In addition to practical tools, students who participate in UofL’s project management program, which includes a Fundamentals of Project Management and Project Management: Practical Application seminar, gain beneficial industry connections through group work conducted during class.
“Our class has continued to talk; we text back and forth,” Vaughan said. “If I have a question, I know there are people I can reach out to. They’re learning at the same time I am but have different experiences, so we’re able to help each other.”
“If I have a question, I know there are people I can reach out to. They’re learning at the same time I am but have different experiences, so we’re able to help each other.”
The Practical Application seminar focuses heavily on real-world project management problems. Participants are put into groups and are tasked with solving problems and implementing real projects.
“One of the greatest values was the networking that happens while you’re in the class. When you get put in groups with other people from different backgrounds who are from various environments, you begin to learn and understand how people do things. You can capture that knowledge and take it back and utilize it in projects you have in your organization,” Pait said.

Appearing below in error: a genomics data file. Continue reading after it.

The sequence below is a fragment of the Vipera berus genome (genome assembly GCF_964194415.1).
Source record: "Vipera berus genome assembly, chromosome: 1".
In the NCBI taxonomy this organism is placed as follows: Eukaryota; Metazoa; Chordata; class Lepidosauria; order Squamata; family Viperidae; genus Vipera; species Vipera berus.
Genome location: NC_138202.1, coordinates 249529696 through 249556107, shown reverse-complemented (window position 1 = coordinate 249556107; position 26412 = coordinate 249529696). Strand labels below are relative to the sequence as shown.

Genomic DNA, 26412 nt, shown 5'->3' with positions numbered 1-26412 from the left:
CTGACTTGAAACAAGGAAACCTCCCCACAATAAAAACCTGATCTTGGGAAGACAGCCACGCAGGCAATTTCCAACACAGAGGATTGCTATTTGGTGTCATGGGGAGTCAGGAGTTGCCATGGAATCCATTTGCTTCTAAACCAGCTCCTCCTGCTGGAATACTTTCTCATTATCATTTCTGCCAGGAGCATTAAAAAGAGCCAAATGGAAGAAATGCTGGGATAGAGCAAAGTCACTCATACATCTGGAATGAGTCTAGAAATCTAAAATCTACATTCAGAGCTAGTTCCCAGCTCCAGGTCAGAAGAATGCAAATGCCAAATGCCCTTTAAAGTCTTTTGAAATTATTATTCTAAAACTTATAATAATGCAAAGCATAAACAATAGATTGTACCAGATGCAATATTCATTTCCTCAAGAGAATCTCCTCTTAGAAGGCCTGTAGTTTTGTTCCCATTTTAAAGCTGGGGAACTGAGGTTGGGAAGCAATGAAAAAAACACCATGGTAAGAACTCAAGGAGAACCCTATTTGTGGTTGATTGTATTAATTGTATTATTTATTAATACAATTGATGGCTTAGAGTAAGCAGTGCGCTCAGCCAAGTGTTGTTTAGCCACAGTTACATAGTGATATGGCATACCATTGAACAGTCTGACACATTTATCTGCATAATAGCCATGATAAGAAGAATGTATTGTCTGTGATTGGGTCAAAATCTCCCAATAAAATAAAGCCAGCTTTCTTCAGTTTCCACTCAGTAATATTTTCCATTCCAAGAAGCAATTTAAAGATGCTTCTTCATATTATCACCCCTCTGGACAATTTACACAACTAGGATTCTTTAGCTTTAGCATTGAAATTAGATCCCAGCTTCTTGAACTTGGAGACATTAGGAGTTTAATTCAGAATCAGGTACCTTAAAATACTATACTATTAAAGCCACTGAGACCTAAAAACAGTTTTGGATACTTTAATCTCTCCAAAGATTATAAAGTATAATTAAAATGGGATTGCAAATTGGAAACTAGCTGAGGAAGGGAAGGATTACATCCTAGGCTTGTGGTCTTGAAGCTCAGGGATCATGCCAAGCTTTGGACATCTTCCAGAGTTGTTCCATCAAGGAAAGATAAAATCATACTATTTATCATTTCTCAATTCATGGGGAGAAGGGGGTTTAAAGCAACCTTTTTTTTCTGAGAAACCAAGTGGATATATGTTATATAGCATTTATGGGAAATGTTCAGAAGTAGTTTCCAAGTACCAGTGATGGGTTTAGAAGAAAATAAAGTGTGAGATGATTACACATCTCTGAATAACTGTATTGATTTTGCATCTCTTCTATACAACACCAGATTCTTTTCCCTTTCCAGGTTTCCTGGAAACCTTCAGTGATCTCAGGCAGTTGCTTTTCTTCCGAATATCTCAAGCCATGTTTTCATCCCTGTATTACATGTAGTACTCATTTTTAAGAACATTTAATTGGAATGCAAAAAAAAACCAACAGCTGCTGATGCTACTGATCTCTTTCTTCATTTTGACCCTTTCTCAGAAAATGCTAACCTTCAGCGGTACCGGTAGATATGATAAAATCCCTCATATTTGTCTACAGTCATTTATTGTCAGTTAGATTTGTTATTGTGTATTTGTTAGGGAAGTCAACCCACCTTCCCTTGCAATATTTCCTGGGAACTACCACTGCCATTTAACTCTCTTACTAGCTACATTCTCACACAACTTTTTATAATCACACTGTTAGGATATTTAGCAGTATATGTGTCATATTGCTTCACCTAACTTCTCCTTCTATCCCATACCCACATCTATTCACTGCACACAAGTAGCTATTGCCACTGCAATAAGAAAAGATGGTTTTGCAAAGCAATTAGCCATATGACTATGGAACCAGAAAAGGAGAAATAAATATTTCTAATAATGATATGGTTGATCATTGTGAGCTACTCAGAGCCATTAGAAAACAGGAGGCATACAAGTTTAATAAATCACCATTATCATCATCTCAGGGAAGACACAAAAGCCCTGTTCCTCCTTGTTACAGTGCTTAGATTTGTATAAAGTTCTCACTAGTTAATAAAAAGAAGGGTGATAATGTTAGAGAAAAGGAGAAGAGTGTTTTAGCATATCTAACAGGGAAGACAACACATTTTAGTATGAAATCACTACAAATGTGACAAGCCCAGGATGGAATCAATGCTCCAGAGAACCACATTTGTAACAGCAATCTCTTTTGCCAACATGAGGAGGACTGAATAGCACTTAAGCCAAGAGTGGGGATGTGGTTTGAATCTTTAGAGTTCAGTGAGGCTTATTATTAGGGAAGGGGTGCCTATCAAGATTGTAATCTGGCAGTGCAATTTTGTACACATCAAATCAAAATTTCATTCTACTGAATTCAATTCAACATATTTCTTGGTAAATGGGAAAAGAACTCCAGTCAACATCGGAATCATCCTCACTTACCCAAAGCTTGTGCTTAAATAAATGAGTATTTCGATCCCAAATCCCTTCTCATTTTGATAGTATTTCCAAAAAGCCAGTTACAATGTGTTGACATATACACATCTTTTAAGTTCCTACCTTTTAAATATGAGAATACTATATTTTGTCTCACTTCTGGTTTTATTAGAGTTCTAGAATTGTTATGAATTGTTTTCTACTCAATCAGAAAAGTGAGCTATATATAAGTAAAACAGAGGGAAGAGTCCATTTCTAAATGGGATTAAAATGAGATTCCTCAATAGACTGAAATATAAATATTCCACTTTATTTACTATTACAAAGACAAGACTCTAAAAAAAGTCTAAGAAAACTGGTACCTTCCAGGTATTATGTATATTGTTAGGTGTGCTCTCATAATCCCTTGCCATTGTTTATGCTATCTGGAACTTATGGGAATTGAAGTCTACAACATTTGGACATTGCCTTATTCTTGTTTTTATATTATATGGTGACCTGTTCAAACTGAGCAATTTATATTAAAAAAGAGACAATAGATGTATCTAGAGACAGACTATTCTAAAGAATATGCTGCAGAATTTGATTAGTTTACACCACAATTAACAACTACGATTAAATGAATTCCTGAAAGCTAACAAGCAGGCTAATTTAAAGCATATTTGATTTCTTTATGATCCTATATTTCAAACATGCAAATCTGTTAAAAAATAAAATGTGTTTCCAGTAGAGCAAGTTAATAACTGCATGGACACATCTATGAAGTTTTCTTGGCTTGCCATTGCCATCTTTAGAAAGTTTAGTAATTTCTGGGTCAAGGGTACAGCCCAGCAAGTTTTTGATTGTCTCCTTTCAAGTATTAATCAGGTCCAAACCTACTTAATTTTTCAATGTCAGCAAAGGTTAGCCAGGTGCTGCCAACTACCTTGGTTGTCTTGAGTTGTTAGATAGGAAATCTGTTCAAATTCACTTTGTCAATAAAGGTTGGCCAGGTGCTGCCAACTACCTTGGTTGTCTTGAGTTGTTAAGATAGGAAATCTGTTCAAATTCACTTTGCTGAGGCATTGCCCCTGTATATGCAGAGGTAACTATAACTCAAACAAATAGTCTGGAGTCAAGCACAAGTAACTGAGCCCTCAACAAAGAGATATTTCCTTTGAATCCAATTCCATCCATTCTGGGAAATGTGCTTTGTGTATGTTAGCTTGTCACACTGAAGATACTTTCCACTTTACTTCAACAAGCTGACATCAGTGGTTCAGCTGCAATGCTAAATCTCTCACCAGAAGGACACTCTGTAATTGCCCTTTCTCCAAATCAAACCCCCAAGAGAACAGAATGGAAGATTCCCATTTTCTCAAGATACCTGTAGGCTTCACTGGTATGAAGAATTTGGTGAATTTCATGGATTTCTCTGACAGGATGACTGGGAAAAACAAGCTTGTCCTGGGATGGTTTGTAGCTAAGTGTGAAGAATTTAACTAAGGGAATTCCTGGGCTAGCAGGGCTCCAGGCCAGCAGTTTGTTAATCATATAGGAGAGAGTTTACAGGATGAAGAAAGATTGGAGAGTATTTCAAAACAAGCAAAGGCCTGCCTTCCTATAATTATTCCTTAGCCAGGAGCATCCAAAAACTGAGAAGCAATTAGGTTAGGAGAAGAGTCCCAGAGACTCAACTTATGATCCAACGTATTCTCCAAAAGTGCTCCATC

Perhaps the most valuable benefit of the program is that it enables participants to learn from one another’s experiences and to test out solutions.
“To be taught something, try it out, and the next week to come in and say ‘that worked’ or ‘that didn’t work’ and to have real time to discuss and learn about it instead of just getting a certification and figuring it out as you go, was really valuable,” Vaughan explained.
A Comprehensive Approach
Some project management training programs may offer best practice tips, guides and digital tools to assist with planning—all of which are undoubtedly helpful.